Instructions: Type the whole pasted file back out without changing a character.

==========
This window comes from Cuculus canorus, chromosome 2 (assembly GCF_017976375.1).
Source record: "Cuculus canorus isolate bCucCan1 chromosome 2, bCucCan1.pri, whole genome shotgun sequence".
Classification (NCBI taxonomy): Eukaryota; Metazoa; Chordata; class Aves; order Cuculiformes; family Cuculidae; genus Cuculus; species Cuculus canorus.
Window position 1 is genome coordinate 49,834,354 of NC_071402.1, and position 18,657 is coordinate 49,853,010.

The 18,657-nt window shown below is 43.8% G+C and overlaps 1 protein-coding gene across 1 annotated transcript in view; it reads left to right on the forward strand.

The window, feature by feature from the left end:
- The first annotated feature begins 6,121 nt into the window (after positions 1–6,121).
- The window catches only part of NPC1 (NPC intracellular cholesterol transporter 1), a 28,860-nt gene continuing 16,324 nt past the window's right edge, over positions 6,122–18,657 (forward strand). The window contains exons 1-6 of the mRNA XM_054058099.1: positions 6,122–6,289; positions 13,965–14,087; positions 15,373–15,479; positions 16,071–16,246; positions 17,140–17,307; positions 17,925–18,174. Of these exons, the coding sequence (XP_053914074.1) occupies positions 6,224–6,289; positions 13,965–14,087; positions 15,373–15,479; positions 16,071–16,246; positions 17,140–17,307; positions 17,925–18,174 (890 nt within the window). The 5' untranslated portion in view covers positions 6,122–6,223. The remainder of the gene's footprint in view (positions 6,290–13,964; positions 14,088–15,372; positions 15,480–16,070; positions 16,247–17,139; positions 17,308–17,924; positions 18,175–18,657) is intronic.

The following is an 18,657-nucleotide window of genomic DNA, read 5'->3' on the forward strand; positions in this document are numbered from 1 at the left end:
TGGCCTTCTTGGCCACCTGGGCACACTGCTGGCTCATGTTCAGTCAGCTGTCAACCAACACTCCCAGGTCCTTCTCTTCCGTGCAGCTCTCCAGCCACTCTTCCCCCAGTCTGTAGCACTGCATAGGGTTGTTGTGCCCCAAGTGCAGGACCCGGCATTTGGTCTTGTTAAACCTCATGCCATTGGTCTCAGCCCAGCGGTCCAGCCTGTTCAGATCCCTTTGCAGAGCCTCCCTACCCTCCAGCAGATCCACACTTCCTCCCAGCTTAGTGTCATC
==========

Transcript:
This window comes from Cuculus canorus, chromosome 2 (assembly GCF_017976375.1).
Source record: "Cuculus canorus isolate bCucCan1 chromosome 2, bCucCan1.pri, whole genome shotgun sequence".
Classification (NCBI taxonomy): Eukaryota; Metazoa; Chordata; class Aves; order Cuculiformes; family Cuculidae; genus Cuculus; species Cuculus canorus.
Window position 1 is genome coordinate 49,834,354 of NC_071402.1, and position 18,657 is coordinate 49,853,010.

The 18,657-nt window shown below is 43.8% G+C and overlaps 1 protein-coding gene across 1 annotated transcript in view; it reads left to right on the forward strand.

The window, feature by feature from the left end:
- The first annotated feature begins 6,121 nt into the window (after positions 1–6,121).
- The window catches only part of NPC1 (NPC intracellular cholesterol transporter 1), a 28,860-nt gene continuing 16,324 nt past the window's right edge, over positions 6,122–18,657 (forward strand). The window contains exons 1-6 of the mRNA XM_054058099.1: positions 6,122–6,289; positions 13,965–14,087; positions 15,373–15,479; positions 16,071–16,246; positions 17,140–17,307; positions 17,925–18,174. Of these exons, the coding sequence (XP_053914074.1) occupies positions 6,224–6,289; positions 13,965–14,087; positions 15,373–15,479; positions 16,071–16,246; positions 17,140–17,307; positions 17,925–18,174 (890 nt within the window). The 5' untranslated portion in view covers positions 6,122–6,223. The remainder of the gene's footprint in view (positions 6,290–13,964; positions 14,088–15,372; positions 15,480–16,070; positions 16,247–17,139; positions 17,308–17,924; positions 18,175–18,657) is intronic.

The following is an 18,657-nucleotide window of genomic DNA, read 5'->3' on the forward strand; positions in this document are numbered from 1 at the left end:
TGGCCTTCTTGGCCACCTGGGCACACTGCTGGCTCATGTTCAGTCAGCTGTCAACCAACACTCCCAGGTCCTTCTCTTCCGTGCAGCTCTCCAGCCACTCTTCCCCCAGTCTGTAGCACTGCATAGGGTTGTTGTGCCCCAAGTGCAGGACCCGGCATTTGGTCTTGTTAAACCTCATGCCATTGGTCTCAGCCCAGCGGTCCAGCCTGTTCAGATCCCTTTGCAGAGCCTCCCTACCCTCCAGCAGATCCACACTTCCTCCCAGCTTAGTGTCATC